I know this choice is a collective commitment. It is not possible to have community communication without the participation of the group, but I also know that prioritizing one person’s voice is not part of our responsibility. Each participant leaves behind a little of themselves to be taken up by others, to contribute to the community. We are all volunteers with multiple tasks for the well-being of the newspaper.
The City of God has, according to the Demographic Data from the Institute Pereira Passos, based in IBGE (the national census bureau) Demographic Census (2010) 14,742 residences and a population of 47,795. http://www.riomaissocial.org/territorios/cidade-de-deus/
It is for this population that we write, although we know that we are far from reaching 10% of the population, first because of the geographic size of the community and the limitations in printing the newspaper.
Our newspaper has a bimonthly circulation of 3000 copies and all our publications can be found on the site http://www.cidadededeus.org.br:8080/cdd
The Newspaper the News for who Lives was borne out of an extension course offered in 2010 by the Technical Solidarity Nucleus (SOLTEC/UFRJ) in the City of God: the course “Critical Analysis of Means of Communication.” The idea of the course came up during a meeting from the Community Portal, in which the institutions present highlighted the challenge of producing materials for the Portal, due to the lack of time and the habit of writing. For this reason, we thought about organizing a course open to residents of CDD, to think together about the actual community residents. In addition to this, the idea was to have more residents submitting pieces to the Portal of CDD, which was open to contributions from the community.
In this way, we were able to discuss the kinds of communication we wanted in the City of God. We reflected on how the traditional media has a prejudiced view of poor communities and how they do not truly understand what happens inside these communities (or try to understand). For this reason, they only write stories of bad things, the violence, the problems.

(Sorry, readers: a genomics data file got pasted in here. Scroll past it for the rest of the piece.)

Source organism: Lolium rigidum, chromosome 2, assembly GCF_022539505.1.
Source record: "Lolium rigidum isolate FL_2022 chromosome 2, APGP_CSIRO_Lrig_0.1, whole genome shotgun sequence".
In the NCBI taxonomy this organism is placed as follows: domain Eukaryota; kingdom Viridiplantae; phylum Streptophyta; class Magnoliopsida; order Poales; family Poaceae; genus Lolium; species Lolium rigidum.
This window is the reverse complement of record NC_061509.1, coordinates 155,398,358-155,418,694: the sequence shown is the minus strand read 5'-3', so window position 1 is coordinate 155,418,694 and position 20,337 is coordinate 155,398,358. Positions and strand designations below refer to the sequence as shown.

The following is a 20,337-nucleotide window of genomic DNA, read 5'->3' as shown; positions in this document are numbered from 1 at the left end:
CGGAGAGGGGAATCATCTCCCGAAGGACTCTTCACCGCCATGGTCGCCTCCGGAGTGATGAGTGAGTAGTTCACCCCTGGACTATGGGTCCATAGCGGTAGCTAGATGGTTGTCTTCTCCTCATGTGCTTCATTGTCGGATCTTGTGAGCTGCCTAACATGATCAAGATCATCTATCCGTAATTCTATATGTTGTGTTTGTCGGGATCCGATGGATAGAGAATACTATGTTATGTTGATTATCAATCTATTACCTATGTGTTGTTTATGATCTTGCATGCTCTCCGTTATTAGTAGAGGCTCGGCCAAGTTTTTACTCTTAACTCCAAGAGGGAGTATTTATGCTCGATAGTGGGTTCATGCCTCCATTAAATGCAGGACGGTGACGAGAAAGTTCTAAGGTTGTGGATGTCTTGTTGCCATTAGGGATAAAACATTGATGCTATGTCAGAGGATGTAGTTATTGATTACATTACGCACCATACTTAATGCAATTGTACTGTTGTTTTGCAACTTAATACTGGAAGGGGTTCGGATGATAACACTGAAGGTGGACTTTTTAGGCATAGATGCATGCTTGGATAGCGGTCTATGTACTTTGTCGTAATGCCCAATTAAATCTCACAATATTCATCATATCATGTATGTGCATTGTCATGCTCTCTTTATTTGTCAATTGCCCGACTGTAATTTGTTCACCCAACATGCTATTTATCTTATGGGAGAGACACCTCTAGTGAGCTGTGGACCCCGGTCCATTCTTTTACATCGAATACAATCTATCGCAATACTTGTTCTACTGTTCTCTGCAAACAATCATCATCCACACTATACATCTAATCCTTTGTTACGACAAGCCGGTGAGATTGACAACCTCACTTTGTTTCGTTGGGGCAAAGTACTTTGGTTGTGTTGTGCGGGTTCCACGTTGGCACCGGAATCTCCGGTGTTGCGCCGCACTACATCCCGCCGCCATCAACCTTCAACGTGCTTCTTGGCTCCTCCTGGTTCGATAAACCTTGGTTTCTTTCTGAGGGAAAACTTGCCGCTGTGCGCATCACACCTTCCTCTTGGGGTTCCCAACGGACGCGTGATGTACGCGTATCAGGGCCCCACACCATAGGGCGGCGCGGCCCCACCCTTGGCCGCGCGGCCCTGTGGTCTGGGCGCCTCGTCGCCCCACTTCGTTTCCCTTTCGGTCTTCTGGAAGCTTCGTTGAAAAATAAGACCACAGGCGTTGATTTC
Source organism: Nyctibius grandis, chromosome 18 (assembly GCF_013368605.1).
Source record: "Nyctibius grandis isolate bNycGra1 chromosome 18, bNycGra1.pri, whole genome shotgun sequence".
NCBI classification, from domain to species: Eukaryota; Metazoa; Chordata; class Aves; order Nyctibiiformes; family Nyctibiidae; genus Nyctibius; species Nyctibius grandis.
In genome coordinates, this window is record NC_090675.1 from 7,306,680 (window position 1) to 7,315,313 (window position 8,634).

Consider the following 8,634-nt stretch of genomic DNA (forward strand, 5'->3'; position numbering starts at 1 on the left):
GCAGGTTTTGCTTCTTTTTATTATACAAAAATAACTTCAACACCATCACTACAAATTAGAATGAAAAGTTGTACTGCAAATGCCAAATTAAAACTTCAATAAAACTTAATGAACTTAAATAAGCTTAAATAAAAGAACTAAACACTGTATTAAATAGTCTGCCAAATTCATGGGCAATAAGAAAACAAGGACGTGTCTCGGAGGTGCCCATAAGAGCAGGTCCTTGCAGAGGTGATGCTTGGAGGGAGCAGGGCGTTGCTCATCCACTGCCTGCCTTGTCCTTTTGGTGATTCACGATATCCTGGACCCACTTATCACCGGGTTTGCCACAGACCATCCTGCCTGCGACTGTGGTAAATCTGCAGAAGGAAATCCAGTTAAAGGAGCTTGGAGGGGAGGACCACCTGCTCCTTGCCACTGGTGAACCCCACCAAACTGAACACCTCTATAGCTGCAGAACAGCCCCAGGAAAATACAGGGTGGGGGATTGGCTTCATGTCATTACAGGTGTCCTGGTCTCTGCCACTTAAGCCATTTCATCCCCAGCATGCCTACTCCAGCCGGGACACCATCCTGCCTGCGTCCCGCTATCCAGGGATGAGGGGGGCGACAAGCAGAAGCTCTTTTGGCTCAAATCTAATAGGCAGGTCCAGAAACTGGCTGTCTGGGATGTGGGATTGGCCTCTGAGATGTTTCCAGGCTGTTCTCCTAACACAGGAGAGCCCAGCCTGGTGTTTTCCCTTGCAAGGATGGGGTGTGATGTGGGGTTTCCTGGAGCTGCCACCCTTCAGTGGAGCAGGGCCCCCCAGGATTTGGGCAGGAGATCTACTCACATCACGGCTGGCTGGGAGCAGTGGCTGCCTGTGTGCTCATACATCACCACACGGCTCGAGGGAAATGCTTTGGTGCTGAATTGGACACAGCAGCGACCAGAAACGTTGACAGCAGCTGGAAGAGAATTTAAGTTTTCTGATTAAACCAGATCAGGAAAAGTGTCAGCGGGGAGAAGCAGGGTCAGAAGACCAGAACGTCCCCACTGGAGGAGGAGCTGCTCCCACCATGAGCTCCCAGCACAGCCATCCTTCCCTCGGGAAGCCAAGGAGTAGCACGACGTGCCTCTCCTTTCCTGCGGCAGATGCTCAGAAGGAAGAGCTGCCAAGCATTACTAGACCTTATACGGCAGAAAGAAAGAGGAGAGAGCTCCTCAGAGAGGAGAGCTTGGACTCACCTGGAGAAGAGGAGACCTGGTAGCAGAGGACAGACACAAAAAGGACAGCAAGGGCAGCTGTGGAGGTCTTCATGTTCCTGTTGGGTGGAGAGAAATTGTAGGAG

We also use our meetings as forums for debates of topics related to the community and offer to the community workshops on photography and writing in partnership with UFRJ. We have been working to increase our partnerships, we conducted a campaign on the internet, as well as in community events and raffles to afford to maintain the newspaper. In this way we have managed to maintain our efforts in community communication in the City of God.
For these reasons, we decided to prioritize in our newspaper the good things about the City of God, while still presenting some of our problems, but based on the perspective of our own residents, for discussion CDD is to discuss Rio de Janeiro and Brazil.
I have participated for four years writing articles for various editions of the newspaper. I conduct interviews, write stories, collaborate writing about issues related to the community with the objective of bringing to light the local culture, of registering the cultural memory of the community and provide them necessary information.
Translation from Portuguese to English by: Anjuli Ferreira Fahlberg